FRIDAY, Sept. 16 — A roundup of news from around the state, provided by our partners at Capital News Service. Follow the links for the full stories.
Seats without candidates cause problems for schools, cities: No candidates are running in more than 150 local government races in the November election, according to a state list that is still getting compiled. That includes school board races where candidates may be discouraged by lengthy six-year terms and difficult funding challenges. The Michigan Association of School Boards says its statewide campaign to recruit candidates has helped reduce races without contenders, but more are needed.
State lawmakers could stop local governments from taxing plastic bags: State lawmakers are considering banning local governments from taxing plastic bags, a source of revenue that some communities say they need to battle difficult to handle waste. Supporters say the ban is needed so that retailers aren’t faced with a hodgepodge of regulations across the state. But opponents say the move removes an important tool communities need to handle the waste.
Schools could benefit from state reform of how they can spend local tax dollars: School districts could have an easier time paying for security systems and classroom electronics if lawmakers agree to broaden the use of millage they collect. Supporters say the proposal is the best shot they’ve had in decades to better leverage what are called sinking funds as longtime opponents are reassured by provisions that limit their use. Still critical needs like replacing aging buses are not covered by the proposal.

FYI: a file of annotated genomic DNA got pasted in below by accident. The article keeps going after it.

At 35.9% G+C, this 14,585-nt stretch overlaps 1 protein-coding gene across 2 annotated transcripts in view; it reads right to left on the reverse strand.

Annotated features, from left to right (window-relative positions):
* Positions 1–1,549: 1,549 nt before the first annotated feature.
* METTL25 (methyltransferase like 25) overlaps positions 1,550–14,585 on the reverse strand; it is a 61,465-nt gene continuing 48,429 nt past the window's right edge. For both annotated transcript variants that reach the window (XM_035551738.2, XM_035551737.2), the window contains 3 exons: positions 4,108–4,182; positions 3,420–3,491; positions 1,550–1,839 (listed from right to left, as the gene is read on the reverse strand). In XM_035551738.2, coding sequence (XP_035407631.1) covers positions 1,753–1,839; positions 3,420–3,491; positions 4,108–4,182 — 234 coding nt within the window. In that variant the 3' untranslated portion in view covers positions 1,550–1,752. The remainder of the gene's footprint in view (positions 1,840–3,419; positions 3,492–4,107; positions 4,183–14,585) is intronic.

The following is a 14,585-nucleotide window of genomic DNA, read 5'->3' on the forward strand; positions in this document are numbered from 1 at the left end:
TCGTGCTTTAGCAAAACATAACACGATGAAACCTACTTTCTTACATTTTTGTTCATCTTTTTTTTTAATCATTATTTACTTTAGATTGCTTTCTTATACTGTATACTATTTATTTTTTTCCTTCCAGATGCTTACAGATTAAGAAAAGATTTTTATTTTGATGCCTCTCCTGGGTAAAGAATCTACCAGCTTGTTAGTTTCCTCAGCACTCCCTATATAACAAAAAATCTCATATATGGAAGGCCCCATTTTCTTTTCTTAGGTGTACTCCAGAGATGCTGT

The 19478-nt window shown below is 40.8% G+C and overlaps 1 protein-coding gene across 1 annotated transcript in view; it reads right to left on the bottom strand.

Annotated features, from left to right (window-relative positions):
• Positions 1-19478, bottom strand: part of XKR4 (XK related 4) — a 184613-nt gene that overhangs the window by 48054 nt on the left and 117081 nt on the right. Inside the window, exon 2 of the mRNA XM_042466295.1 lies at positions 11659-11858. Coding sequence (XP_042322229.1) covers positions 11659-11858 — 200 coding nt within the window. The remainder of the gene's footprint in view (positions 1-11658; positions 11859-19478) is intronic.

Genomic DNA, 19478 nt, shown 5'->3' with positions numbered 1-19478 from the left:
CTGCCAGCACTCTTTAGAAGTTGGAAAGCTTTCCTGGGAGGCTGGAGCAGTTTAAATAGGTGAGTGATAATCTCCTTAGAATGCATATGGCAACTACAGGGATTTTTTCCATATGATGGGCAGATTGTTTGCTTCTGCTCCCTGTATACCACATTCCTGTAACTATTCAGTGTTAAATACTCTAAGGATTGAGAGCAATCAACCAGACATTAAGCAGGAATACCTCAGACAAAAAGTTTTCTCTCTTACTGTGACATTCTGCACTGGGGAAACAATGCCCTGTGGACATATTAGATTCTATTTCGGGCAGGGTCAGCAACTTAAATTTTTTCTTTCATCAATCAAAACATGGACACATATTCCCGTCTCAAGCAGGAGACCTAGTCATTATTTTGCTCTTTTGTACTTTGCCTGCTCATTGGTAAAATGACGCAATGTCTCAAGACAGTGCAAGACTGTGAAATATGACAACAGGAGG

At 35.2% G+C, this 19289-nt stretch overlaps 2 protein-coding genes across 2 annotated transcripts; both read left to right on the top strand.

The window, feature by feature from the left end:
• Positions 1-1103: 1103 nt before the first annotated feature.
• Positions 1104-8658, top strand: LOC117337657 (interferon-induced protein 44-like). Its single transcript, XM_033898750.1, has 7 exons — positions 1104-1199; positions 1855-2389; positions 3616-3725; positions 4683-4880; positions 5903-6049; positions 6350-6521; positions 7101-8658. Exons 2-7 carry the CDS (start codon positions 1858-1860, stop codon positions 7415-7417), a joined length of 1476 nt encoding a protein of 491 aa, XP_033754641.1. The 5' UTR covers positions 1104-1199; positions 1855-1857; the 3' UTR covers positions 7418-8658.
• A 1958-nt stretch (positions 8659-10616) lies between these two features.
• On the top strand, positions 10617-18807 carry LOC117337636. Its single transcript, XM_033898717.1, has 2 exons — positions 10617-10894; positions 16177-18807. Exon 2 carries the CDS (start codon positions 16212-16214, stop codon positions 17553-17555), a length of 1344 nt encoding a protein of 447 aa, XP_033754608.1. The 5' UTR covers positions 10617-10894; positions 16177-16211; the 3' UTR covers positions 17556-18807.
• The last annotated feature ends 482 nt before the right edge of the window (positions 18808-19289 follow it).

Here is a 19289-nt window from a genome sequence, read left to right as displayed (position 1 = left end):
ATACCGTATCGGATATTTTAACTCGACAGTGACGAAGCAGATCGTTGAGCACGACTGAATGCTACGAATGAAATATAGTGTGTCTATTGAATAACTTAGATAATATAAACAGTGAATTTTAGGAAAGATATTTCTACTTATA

The need for technology skills by Michigan students is getting attacked on multiple fronts: Michigan lawmakers, university officials and local school systems have taken up the fight to improve how well the state’s students learn to be high tech producers and consumers. We talk to Michigan State University officials who are creating new classes for student teachers, school officials looking to make computer programming meet a foreign language requirement while schools like Ludington have a full time technology coach.
Hefty increase in beer tax proposed, criticized: Michigan beermakers say a plan to raise the tax on beer falls flat just as the state’s craft beer industry is booming.
Bill to reduce zero tolerance policies in schools has bipartisan support - Lawmakers are considering easing mandatory expulsions from school for some offenses involving weapons other than guns and violence.
Chumming ban upsets anglers: The new state ban on scattering fish parts and eggs to lure fish in trout streams is angering many guides and anglers who argue it will damage Michigan’s fishing tourism economy. Chumming is especially helpful in fall and winter, when steelhead metabolism slows and fish are less likely to bite. The Natural Resources Commission says chumming carries the risk of spreading disease.